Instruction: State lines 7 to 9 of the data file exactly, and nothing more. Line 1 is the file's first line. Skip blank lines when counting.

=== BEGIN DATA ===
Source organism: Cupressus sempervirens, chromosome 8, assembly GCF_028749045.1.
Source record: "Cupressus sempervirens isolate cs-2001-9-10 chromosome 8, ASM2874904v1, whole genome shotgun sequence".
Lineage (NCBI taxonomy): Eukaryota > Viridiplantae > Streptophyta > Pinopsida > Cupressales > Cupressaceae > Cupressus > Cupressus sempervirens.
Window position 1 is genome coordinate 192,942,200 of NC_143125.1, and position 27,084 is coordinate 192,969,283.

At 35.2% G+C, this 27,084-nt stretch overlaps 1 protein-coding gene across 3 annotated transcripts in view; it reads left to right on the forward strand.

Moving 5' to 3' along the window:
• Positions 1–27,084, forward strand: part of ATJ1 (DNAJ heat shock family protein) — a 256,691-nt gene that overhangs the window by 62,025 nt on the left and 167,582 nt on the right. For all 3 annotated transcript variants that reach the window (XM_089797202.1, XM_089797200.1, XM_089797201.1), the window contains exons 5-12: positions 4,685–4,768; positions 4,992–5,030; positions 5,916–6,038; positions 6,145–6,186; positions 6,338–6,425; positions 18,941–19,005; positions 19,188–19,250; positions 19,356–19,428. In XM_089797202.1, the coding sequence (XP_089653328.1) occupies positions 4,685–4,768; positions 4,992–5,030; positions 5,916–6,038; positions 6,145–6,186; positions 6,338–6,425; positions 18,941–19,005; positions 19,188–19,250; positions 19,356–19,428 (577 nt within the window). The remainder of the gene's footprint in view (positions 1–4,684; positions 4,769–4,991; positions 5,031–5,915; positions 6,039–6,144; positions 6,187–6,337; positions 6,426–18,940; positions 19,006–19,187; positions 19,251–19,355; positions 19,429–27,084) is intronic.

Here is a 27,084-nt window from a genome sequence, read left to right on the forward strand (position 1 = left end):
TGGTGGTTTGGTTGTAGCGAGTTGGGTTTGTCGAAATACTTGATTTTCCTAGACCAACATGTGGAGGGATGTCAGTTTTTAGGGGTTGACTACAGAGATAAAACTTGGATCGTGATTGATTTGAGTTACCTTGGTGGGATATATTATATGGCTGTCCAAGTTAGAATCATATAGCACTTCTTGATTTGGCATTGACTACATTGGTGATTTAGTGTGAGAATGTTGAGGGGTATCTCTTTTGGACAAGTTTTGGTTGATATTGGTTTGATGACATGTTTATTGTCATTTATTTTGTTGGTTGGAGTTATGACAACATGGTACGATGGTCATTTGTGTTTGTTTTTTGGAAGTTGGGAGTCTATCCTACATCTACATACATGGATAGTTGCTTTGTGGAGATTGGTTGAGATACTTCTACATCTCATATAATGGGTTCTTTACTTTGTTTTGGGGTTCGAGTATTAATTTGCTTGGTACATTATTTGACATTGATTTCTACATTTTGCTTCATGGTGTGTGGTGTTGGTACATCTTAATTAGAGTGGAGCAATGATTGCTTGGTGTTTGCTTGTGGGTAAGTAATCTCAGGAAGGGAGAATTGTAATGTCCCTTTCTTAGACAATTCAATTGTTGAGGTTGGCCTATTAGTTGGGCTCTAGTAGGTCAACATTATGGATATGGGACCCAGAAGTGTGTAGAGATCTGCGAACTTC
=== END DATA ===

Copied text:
• Positions 1–27,084, forward strand: part of ATJ1 (DNAJ heat shock family protein) — a 256,691-nt gene that overhangs the window by 62,025 nt on the left and 167,582 nt on the right. For all 3 annotated transcript variants that reach the window (XM_089797202.1, XM_089797200.1, XM_089797201.1), the window contains exons 5-12: positions 4,685–4,768; positions 4,992–5,030; positions 5,916–6,038; positions 6,145–6,186; positions 6,338–6,425; positions 18,941–19,005; positions 19,188–19,250; positions 19,356–19,428. In XM_089797202.1, the coding sequence (XP_089653328.1) occupies positions 4,685–4,768; positions 4,992–5,030; positions 5,916–6,038; positions 6,145–6,186; positions 6,338–6,425; positions 18,941–19,005; positions 19,188–19,250; positions 19,356–19,428 (577 nt within the window). The remainder of the gene's footprint in view (positions 1–4,684; positions 4,769–4,991; positions 5,031–5,915; positions 6,039–6,144; positions 6,187–6,337; positions 6,426–18,940; positions 19,006–19,187; positions 19,251–19,355; positions 19,429–27,084) is intronic.

Here is a 27,084-nt window from a genome sequence, read left to right on the forward strand (position 1 = left end):
TGGTGGTTTGGTTGTAGCGAGTTGGGTTTGTCGAAATACTTGATTTTCCTAGACCAACATGTGGAGGGATGTCAGTTTTTAGGGGTTGACTACAGAGATAAAACTTGGATCGTGATTGATTTGAGTTACCTTGGTGGGATATATTATATGGCTGTCCAAGTTAGAATCATATAGCACTTCTTGATTTGGCATTGACTACATTGGTGATTTAGTGTGAGAATGTTGAGGGGTATCTCTTTTGGACAAGTTTTGGTTGATATTGGTTTGATGACATGTTTATTGTCATTTATTTTGTTGGTTGGAGTTATGACAACATGGTACGATGGTCATTTGTGTTTGTTTTTTGGAAGTTGGGAGTCTATCCTACATCTACATACATGGATAGTTGCTTTGTGGAGATTGGTTGAGATACTTCTACATCTCATATAATGGGTTCTTTACTTTGTTTTGGGGTTCGAGTATTAATTTGCTTGGTACATTATTTGACATTGATTTCTACATTTTGCTTCATGGTGTGTGGTGTTGGTACATCTTAATTAGAGTGGAGCAATGATTGCTTGGTGTTTGCTTGTGGGTAAGTAATCTCAGGAAGGGAGAATTGTAATGTCCCTTTCTTAGACAATTCAATTGTTGAGGTTGGCCTATTAGTTGGGCTCTAGTAGGTCAACATTATGGATATGGGACCCAGAAGTGTGTAGAGATCTGCGAACTTC